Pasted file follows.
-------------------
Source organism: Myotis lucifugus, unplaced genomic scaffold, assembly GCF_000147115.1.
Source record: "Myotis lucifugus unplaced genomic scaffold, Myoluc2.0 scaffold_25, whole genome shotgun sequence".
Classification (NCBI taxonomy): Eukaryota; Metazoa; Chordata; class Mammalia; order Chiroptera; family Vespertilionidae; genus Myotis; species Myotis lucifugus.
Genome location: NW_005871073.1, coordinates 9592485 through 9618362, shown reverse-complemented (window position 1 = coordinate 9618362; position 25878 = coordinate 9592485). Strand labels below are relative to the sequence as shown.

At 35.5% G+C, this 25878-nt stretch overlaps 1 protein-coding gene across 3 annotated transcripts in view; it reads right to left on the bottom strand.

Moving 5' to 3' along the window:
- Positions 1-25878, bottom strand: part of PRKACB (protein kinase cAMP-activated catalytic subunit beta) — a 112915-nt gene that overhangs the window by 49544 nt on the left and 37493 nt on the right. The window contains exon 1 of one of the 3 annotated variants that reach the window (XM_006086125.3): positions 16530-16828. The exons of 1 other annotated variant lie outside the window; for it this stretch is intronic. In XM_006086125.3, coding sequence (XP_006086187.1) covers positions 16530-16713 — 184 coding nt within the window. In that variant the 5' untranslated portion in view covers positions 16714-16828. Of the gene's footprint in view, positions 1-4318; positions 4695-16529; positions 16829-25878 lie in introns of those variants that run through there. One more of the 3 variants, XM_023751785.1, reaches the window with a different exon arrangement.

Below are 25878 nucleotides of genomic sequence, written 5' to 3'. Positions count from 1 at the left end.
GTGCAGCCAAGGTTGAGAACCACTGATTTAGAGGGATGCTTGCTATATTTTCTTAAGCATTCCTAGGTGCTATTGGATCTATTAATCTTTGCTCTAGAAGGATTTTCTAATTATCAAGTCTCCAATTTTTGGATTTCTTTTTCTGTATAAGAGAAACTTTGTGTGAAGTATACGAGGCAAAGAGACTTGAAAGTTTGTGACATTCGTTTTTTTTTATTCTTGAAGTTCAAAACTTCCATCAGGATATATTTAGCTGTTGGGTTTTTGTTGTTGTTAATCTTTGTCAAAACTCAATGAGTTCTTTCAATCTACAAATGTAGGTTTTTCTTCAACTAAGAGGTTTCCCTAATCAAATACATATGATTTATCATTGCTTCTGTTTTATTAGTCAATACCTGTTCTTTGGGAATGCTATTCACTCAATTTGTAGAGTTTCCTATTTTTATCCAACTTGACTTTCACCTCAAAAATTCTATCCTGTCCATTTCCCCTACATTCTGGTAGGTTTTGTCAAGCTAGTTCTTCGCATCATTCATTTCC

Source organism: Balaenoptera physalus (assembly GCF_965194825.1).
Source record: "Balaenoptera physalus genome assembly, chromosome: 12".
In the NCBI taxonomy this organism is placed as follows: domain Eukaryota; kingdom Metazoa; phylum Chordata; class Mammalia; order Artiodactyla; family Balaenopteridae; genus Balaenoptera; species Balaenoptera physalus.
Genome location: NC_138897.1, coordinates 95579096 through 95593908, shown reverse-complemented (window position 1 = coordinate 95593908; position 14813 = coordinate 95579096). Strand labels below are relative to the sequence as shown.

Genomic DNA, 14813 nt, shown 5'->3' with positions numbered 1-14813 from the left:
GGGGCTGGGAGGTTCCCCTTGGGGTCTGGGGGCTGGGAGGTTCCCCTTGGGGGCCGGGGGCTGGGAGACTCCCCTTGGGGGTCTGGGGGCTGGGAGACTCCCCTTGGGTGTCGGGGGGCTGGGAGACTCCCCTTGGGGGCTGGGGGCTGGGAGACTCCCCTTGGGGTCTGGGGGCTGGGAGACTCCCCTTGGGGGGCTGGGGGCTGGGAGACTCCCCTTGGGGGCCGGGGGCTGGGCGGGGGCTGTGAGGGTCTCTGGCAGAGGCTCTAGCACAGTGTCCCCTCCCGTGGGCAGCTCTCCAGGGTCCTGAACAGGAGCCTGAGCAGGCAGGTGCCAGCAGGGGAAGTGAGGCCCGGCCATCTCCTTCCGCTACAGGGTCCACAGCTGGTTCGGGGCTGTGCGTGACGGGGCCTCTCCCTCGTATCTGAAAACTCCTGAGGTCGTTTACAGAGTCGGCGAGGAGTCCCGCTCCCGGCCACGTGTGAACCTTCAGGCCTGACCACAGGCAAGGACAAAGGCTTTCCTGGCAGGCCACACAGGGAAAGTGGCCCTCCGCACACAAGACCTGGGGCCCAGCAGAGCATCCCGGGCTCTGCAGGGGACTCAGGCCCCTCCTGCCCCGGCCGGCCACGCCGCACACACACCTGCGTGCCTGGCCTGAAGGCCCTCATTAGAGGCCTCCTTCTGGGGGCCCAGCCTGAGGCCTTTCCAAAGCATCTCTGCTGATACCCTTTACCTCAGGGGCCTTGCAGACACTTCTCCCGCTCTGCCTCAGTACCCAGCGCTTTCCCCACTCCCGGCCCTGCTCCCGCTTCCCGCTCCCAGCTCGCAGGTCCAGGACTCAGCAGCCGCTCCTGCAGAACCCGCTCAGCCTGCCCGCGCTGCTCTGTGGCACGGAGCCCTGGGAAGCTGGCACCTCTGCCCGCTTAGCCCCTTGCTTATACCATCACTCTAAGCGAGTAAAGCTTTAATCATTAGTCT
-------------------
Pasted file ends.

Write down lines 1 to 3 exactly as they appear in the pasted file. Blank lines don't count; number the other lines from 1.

Source organism: Myotis lucifugus, unplaced genomic scaffold, assembly GCF_000147115.1.
Source record: "Myotis lucifugus unplaced genomic scaffold, Myoluc2.0 scaffold_25, whole genome shotgun sequence".
Classification (NCBI taxonomy): Eukaryota; Metazoa; Chordata; class Mammalia; order Chiroptera; family Vespertilionidae; genus Myotis; species Myotis lucifugus.